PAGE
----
Dzhokhar Tsarnaev was convicted on all charges Wednesday in the Boston Marathon bombing by a federal jury in the United States that now must decide whether the 21-year-old former college student should be executed.
Tsarnaev folded his arms, fidgeted and looked down at the defense table as he listened to one guilty verdict after another on all 30 counts against him, including conspiracy and deadly use of a weapon of mass destruction. Seventeen of those counts are punishable by death.
The verdict — reached after a day and a half of deliberations — was practically a foregone conclusion, given his lawyer’s startling admission at the trial’s outset that Tsarnaev carried out the terror attack with his now-dead older brother, Tamerlan.
The two shrapnel-packed pressure-cooker bombs that exploded near the finish line on April 15, 2013, killed three spectators and wounded more than 260 other people, turning the traditionally celebratory home stretch of the world-famous race into a scene of carnage and putting the city on edge for days.
Tsarnaev was found responsible not only for those deaths but for the killing of a Massachusetts Institute of Technology police officer, who was gunned down days later.
In the trial’s next phase, which could begin as early as Monday, the jury will hear evidence on whether Tsarnaev should get the death penalty or spend the rest of his life in prison.
In a bid to save him from a death sentence, defence lawyer Judy Clarke has argued that Tsarnaev, then 19, fell under the influence of his radicalized brother.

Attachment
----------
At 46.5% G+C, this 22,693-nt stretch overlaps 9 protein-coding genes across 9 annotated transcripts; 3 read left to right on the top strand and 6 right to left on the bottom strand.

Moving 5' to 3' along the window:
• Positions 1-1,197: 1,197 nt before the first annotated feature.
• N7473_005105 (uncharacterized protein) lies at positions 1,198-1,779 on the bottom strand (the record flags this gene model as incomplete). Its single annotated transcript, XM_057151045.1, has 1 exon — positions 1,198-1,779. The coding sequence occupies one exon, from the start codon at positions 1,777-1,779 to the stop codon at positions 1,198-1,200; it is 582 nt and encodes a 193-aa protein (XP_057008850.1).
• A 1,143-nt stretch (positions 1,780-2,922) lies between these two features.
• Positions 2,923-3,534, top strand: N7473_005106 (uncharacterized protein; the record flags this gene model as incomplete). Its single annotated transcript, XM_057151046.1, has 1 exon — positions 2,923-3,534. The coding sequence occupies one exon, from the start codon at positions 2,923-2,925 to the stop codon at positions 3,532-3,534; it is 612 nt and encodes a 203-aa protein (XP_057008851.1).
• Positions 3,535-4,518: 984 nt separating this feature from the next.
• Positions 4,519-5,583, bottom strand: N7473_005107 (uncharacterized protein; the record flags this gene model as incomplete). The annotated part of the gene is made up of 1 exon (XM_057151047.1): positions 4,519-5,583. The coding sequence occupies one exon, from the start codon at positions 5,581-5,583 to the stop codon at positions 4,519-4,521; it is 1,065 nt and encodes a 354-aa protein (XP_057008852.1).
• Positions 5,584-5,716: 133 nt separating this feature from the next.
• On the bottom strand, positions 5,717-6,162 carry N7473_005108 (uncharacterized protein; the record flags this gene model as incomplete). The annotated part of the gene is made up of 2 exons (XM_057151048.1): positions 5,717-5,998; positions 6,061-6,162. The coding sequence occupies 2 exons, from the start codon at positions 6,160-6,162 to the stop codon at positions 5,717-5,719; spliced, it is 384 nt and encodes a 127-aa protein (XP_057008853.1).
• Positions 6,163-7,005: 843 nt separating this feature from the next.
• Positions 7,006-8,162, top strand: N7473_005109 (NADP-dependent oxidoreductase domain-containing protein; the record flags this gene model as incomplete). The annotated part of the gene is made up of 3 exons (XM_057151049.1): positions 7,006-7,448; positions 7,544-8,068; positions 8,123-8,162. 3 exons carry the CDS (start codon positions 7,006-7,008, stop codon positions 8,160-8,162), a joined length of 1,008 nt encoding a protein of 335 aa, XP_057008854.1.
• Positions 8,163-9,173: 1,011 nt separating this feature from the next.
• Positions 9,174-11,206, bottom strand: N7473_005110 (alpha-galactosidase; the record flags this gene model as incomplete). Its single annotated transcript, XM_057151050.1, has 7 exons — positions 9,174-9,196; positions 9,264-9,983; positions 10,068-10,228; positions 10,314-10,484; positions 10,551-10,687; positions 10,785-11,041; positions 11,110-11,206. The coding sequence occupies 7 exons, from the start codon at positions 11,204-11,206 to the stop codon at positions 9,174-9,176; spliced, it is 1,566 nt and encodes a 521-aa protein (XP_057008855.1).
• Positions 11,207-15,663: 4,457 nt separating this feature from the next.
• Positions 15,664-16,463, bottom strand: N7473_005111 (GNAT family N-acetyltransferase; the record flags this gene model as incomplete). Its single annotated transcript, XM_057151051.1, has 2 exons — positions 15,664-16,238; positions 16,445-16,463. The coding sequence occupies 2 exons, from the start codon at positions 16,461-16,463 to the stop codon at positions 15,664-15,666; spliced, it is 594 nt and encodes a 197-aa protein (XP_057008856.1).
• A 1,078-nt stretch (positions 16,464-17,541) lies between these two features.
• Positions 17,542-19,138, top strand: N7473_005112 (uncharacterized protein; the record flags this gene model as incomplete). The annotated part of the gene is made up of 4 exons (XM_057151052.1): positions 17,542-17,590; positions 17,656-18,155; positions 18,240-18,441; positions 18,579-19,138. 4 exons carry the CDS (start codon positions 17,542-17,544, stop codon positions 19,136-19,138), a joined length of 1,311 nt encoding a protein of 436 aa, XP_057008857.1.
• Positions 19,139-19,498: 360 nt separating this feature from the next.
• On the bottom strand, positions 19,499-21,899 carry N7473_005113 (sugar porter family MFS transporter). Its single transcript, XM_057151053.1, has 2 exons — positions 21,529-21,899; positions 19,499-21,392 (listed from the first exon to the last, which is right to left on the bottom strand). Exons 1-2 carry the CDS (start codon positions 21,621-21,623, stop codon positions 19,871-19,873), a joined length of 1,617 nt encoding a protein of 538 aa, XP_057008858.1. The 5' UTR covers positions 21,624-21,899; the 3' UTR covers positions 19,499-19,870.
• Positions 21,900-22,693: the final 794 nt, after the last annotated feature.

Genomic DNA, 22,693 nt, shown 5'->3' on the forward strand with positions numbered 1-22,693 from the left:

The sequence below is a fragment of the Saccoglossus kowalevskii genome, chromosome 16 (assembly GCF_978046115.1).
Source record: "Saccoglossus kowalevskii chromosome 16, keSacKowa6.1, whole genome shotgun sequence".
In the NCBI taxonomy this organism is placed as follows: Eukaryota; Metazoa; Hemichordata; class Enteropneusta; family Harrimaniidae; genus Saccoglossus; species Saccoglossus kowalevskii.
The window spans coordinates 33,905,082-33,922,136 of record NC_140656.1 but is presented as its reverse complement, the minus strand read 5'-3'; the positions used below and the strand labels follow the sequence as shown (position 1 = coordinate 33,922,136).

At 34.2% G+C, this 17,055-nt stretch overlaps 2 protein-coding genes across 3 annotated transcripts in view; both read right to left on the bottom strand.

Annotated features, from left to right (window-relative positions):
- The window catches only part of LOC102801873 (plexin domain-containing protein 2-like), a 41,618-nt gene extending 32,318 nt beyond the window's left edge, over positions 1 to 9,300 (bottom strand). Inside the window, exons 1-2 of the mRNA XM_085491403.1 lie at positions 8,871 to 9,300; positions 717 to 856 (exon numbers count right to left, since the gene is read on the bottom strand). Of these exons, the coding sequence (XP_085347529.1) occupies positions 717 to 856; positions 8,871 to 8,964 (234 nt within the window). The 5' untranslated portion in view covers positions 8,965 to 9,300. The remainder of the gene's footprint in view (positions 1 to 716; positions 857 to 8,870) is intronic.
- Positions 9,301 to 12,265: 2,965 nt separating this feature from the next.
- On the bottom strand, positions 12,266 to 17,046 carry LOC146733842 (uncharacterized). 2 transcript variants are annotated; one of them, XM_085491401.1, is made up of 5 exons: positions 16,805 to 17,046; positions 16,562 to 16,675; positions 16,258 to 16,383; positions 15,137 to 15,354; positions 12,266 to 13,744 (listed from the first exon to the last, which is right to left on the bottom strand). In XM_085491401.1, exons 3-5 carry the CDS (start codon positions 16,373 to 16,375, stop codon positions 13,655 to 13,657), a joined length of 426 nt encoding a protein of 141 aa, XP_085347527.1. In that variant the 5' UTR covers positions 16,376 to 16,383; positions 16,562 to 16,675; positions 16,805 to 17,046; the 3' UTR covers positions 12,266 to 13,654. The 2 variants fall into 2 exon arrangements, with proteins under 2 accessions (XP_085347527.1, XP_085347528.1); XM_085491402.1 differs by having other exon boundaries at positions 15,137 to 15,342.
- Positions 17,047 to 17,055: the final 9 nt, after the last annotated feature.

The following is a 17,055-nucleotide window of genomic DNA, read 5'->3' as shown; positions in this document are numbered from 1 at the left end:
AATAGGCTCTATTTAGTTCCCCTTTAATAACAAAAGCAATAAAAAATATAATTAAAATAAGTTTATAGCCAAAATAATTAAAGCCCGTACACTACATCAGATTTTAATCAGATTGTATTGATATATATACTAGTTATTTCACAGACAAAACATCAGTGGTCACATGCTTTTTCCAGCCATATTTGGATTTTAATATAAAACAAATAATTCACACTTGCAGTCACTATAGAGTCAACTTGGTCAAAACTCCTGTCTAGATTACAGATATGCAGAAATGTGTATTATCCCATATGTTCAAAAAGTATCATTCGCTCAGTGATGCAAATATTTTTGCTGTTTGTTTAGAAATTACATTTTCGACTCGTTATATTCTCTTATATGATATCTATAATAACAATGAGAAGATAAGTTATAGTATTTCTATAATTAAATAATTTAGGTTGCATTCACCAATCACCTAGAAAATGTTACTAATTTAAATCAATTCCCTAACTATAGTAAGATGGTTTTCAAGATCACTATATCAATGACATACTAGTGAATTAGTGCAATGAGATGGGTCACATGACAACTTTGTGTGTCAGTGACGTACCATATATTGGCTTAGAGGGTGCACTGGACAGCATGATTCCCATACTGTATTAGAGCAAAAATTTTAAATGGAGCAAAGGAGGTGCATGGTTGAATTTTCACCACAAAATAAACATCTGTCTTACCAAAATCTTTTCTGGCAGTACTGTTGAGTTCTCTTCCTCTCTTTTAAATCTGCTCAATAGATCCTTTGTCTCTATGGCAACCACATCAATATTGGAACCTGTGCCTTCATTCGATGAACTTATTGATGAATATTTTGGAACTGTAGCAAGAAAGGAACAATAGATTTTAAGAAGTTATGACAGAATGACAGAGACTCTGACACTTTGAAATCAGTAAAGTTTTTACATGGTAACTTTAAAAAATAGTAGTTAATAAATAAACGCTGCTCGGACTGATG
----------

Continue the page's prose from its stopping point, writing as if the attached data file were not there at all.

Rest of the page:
“If not for Tamerlan, it would not have happened,” Clarke told the jury during closing arguments.
Prosecutors, however, portrayed the brothers — ethnic Chechens who moved to the United States from Russia more than a decade ago — as full partners in a cold-blooded plan to punish the U.S. for its wars in Muslim countries.
Tamerlan, 26, died when he was shot by police and run over by his brother during a chaotic getaway attempt days after the bombing.
The government called 92 witnesses over 15 days, painting a hellish scene of torn-off limbs, blood-spattered pavement, ghastly screams and the smell of sulphur and burned hair.
Survivors gave heartbreaking testimony about losing legs in the blasts or watching people die. The father of 8-year-old Martin Richard described making the agonizing decision to leave his mortally wounded son so he could get help for their 6-year-old daughter, whose leg had been blown off.
In the courtroom Wednesday, Denise Richard, the boy’s mother, wiped tears from her face after the verdict. The boy’s father, Bill Richard, embraced one of the prosecutors.
The others killed in the bombing were Lingzi Lu, a 23-year-old Chinese graduate student, and Krystle Campbell, a 29-year-old restaurant manager.
Some of the most damning evidence included video showing Tsarnaev planting a backpack containing one of the bombs near where the 8-year-old boy was standing, and incriminating statements scrawled inside the dry-docked boat where he was captured, wounded and bleeding, days after the tragedy.
“Stop killing our innocent people and we will stop,” he wrote.
Tsarnaev’s lawyers barely cross-examined the government’s witnesses and called just four people to the stand in less than two days, all in an effort to portray the older brother as the guiding force in the plot.
Opposition to capital punishment is strong in Massachusetts, which abolished its state death penalty in 1984, and some polls have suggested a majority of Bostonians do not want to see Tsarnaev sentenced to death.
((Sourced from The Toronto Star))